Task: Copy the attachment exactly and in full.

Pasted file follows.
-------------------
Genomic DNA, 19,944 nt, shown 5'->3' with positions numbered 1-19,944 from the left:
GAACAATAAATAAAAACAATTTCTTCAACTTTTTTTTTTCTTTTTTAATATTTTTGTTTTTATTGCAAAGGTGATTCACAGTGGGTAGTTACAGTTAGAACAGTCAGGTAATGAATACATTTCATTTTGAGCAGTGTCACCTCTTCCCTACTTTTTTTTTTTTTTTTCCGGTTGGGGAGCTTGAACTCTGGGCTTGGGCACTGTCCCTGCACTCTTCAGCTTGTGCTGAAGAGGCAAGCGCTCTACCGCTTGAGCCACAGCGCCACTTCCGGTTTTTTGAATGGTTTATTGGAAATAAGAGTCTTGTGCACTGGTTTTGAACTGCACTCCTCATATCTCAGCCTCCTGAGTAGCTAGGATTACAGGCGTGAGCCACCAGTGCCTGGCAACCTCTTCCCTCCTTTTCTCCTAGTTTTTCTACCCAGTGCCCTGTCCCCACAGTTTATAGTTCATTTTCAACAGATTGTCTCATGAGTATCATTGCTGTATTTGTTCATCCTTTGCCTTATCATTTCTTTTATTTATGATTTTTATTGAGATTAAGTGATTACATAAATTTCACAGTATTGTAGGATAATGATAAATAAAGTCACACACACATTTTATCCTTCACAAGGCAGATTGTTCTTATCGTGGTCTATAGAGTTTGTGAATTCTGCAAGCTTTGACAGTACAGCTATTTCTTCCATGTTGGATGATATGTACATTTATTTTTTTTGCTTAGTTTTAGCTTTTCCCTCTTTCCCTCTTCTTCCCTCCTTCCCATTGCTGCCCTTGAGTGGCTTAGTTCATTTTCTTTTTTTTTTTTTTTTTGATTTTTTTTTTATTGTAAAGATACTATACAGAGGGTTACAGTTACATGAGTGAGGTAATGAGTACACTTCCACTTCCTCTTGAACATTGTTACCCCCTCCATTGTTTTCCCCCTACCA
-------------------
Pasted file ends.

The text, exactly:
Genomic DNA, 19,944 nt, shown 5'->3' with positions numbered 1-19,944 from the left:
GAACAATAAATAAAAACAATTTCTTCAACTTTTTTTTTTCTTTTTTAATATTTTTGTTTTTATTGCAAAGGTGATTCACAGTGGGTAGTTACAGTTAGAACAGTCAGGTAATGAATACATTTCATTTTGAGCAGTGTCACCTCTTCCCTACTTTTTTTTTTTTTTTTCCGGTTGGGGAGCTTGAACTCTGGGCTTGGGCACTGTCCCTGCACTCTTCAGCTTGTGCTGAAGAGGCAAGCGCTCTACCGCTTGAGCCACAGCGCCACTTCCGGTTTTTTGAATGGTTTATTGGAAATAAGAGTCTTGTGCACTGGTTTTGAACTGCACTCCTCATATCTCAGCCTCCTGAGTAGCTAGGATTACAGGCGTGAGCCACCAGTGCCTGGCAACCTCTTCCCTCCTTTTCTCCTAGTTTTTCTACCCAGTGCCCTGTCCCCACAGTTTATAGTTCATTTTCAACAGATTGTCTCATGAGTATCATTGCTGTATTTGTTCATCCTTTGCCTTATCATTTCTTTTATTTATGATTTTTATTGAGATTAAGTGATTACATAAATTTCACAGTATTGTAGGATAATGATAAATAAAGTCACACACACATTTTATCCTTCACAAGGCAGATTGTTCTTATCGTGGTCTATAGAGTTTGTGAATTCTGCAAGCTTTGACAGTACAGCTATTTCTTCCATGTTGGATGATATGTACATTTATTTTTTTTGCTTAGTTTTAGCTTTTCCCTCTTTCCCTCTTCTTCCCTCCTTCCCATTGCTGCCCTTGAGTGGCTTAGTTCATTTTCTTTTTTTTTTTTTTTTTGATTTTTTTTTTATTGTAAAGATACTATACAGAGGGTTACAGTTACATGAGTGAGGTAATGAGTACACTTCCACTTCCTCTTGAACATTGTTACCCCCTCCATTGTTTTCCCCCTACCA